Kung Fu Panda
Animated martial arts fable kicks it up a notch
By Devin D. O’Leary
Kung Fu Panda
Directed by Mark Osborne & John Stevenson
Cast: Jack Black, Dustin Hoffman, Angelina Jolie
Kung Fu Panda, DreamWorks’ new family cartoon, begins with a traditional 2-D animated sequence of unparalleled style. In an angular, ink-heavy fashion, mixing ancient Chinese scrollwork and modern Japanese anime, we see our hero, a tubby Panda named Po (voiced by Jack Black), kung fu his way through an army of enemies. Alas, it’s all just a dream, as we soon cut back to “reality” and the three-dimensional CGI animation that has been the industry standard since Toy Story swept through the cinemas.
In just about any other film, this would be a fatal mistake. Normally, computer animators are so enamored with the technical sophistication of the art form, they forget to inject any semblance of art into their work. (See for reference: Shark Tale, Spirit: Stallion of the Cimarron, The Polar Express, Doogal, Hoodwinked, Over the Hedge--hell, practically any cartoon not made by Pixar.) Believe it or not, Kung Fu Panda--a seemingly rote “cute animal” parody of your standard chop-socky pic--comes damnably close to treating itself as a real movie with a tight script, good actors and a unique look.
It may take audience members a few minutes to get over their reservations. (Oh boy, Jack Black as a fat martial artist? Why not just remake Beverly Hills Ninja while you’re at it?) But Kung Fu Panda will soon suck audiences of all ages into its whimsical fantasy world.
Awakening from his action-packed dream, Po finds himself as he always has been--fat, lazy and slaving away at his dad’s rural noodle shop in the excitement-free Valley of Peace. Hearing word of a martial arts tournament at the Jade Palace Temple to choose a new “Dragon Warrior,” Po tries to ditch out on work and attend. Dad has other plans, however, saddling his son with a noodle cart with which to ply the fight-hungry crowds. Lugging the big contraption behind himself, Po arrives too late to catch the tournament. Struggling to make his way inside the locked gates of the mountaintop temple, Po stumbles smack-dab into the middle of the awards ceremony and is accidentally crowned the Dragon Warrior by the temple’s seemingly senile Master Oogway. This turn of events doesn’t sit so well with the Jade Palace’s legendary martial artists, the Furious Five (Angelina Jolie, Jackie Chan, Lucy Liu, David Cross and Seth Rogan--all underused, but quite good). Po has idolized this quintet of super-powered animal warriors for years, and now he’s stolen their thunder by getting himself named inheritor of the legendary Dragon Scroll, greatest of all martial arts secrets. Talk about awkward.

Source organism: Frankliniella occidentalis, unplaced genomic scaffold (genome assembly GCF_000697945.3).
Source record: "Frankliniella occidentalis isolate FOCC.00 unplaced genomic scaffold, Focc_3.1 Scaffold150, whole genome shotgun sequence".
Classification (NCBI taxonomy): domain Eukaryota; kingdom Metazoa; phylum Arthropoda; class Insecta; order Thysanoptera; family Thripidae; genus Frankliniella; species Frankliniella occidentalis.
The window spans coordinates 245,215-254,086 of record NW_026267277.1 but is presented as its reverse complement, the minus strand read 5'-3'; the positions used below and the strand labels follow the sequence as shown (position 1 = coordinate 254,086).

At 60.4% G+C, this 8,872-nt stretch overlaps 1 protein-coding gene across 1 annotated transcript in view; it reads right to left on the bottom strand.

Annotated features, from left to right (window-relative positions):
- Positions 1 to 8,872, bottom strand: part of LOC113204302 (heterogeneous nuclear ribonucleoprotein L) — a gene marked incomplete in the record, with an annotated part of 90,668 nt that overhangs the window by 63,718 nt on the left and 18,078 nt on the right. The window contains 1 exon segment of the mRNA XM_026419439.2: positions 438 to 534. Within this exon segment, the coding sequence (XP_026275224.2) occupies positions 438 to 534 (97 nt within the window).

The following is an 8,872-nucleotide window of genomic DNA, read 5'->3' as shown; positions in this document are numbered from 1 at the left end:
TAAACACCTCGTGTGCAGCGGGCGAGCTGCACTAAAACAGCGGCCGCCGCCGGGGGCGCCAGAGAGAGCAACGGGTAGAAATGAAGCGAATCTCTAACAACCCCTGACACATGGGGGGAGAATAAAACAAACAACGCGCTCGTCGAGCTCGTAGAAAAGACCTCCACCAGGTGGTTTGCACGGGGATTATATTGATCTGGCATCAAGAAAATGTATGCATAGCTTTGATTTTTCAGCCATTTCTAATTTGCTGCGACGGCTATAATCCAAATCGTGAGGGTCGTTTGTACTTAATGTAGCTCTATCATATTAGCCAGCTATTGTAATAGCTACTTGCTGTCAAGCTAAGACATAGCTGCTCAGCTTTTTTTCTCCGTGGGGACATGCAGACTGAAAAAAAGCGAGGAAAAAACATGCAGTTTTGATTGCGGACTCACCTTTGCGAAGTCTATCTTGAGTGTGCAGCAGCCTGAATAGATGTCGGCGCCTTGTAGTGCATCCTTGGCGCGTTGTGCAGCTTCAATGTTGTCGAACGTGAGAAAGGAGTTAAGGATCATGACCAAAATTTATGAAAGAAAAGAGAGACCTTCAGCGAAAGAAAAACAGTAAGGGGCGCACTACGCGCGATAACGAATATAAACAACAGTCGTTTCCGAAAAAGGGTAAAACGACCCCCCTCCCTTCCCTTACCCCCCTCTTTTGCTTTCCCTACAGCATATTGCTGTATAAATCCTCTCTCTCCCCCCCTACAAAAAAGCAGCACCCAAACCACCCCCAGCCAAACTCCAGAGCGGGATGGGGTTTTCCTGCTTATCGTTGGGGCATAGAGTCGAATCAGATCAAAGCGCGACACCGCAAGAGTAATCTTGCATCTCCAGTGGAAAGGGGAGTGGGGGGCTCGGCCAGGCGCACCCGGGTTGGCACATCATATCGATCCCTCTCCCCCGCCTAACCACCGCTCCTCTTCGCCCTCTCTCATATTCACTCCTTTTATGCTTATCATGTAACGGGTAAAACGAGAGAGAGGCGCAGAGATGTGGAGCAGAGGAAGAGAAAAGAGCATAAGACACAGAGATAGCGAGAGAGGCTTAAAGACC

Also upset by Po’s untimely entrance is the temple’s teacher, Master Shifu (Dustin Hoffman), who conspires to drive this bumbling black-and-white interloper from the premises. Eventually--thanks to a mixture of be-true-to-yourself ethics and some food-based motivation--the noble panda proves himself worthy of training. But can Po become a kung fu master in time to stop an infamously evil snow leopard by the name of Tai Lung (“Deadwood” ’s appropriately menacing Ian McShane), who has just escaped from jail and is returning to the Valley of Peace in search of some big-time revenge?
The script by Jonathan Aibel & Glenn Berger (both regular gag men for FOX’s “King of the Hill”) is smartly assembled. The writers seem to have spent as much time crafting a well-thought-out story as they did coming up with jokes. Not that there are any big surprises, narratively speaking--good triumphs over evil, lessons are learned, fathers and sons reconcile. But the characters are well-conceived, the emotions are honest and the story zips right along. Even the zoomorphic martial arts sequences are exciting. A literal food fight between Po and Shifu and the climactic mano-a-mano between our hero and Tai Lung are inventive, expressive and a whole lot of fun.
The voicecast is appropriately chosen. (Jackie Chan as a martial arts monkey? Angelina Jolie as a tough tigress? How can you go wrong?) But the talent bleeds over into smaller roles as well. Veteran actor James Hong (Blade Runner, Big Trouble in Little China), for example, makes a big impression as Po’s cheerful but practical father, Mr. Ping (a skinny goose, for added sight gag potential).
Kung Fu Panda is a far better film than its title and concept would indicate. Despite the funny animals, it’s quite reverent to its source material and actually pulls off some exciting action sequences. Kids will have a ball, of course. But adults with a taste for martial arts cinema will appreciate this colorful cartoon fantasy almost as much.
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